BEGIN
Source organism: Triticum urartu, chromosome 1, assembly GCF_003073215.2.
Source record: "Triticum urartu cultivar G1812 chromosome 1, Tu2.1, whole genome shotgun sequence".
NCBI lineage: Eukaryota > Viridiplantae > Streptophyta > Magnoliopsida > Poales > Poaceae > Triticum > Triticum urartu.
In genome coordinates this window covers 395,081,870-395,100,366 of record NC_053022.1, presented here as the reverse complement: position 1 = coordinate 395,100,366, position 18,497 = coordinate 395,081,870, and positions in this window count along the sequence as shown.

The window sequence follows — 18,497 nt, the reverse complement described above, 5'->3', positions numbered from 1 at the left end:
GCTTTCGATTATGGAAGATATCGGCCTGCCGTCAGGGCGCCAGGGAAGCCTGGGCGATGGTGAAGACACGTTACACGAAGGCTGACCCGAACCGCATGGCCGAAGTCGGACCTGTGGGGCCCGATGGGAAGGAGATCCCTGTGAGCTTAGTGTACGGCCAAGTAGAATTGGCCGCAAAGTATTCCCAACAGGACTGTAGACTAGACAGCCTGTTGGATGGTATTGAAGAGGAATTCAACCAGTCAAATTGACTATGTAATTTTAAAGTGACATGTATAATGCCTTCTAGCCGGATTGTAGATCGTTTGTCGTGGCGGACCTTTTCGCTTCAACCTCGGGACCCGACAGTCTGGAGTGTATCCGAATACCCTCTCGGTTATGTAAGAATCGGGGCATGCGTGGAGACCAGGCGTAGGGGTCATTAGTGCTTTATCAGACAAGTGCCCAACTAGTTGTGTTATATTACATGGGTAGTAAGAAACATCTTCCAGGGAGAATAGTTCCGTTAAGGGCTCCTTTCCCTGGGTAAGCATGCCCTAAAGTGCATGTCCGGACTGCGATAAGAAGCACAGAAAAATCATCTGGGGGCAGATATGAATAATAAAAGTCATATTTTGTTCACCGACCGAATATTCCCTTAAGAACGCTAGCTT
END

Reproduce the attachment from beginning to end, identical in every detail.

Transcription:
Source organism: Triticum urartu, chromosome 1, assembly GCF_003073215.2.
Source record: "Triticum urartu cultivar G1812 chromosome 1, Tu2.1, whole genome shotgun sequence".
NCBI lineage: Eukaryota > Viridiplantae > Streptophyta > Magnoliopsida > Poales > Poaceae > Triticum > Triticum urartu.
In genome coordinates this window covers 395,081,870-395,100,366 of record NC_053022.1, presented here as the reverse complement: position 1 = coordinate 395,100,366, position 18,497 = coordinate 395,081,870, and positions in this window count along the sequence as shown.

The window sequence follows — 18,497 nt, the reverse complement described above, 5'->3', positions numbered from 1 at the left end:
GCTTTCGATTATGGAAGATATCGGCCTGCCGTCAGGGCGCCAGGGAAGCCTGGGCGATGGTGAAGACACGTTACACGAAGGCTGACCCGAACCGCATGGCCGAAGTCGGACCTGTGGGGCCCGATGGGAAGGAGATCCCTGTGAGCTTAGTGTACGGCCAAGTAGAATTGGCCGCAAAGTATTCCCAACAGGACTGTAGACTAGACAGCCTGTTGGATGGTATTGAAGAGGAATTCAACCAGTCAAATTGACTATGTAATTTTAAAGTGACATGTATAATGCCTTCTAGCCGGATTGTAGATCGTTTGTCGTGGCGGACCTTTTCGCTTCAACCTCGGGACCCGACAGTCTGGAGTGTATCCGAATACCCTCTCGGTTATGTAAGAATCGGGGCATGCGTGGAGACCAGGCGTAGGGGTCATTAGTGCTTTATCAGACAAGTGCCCAACTAGTTGTGTTATATTACATGGGTAGTAAGAAACATCTTCCAGGGAGAATAGTTCCGTTAAGGGCTCCTTTCCCTGGGTAAGCATGCCCTAAAGTGCATGTCCGGACTGCGATAAGAAGCACAGAAAAATCATCTGGGGGCAGATATGAATAATAAAAGTCATATTTTGTTCACCGACCGAATATTCCCTTAAGAACGCTAGCTT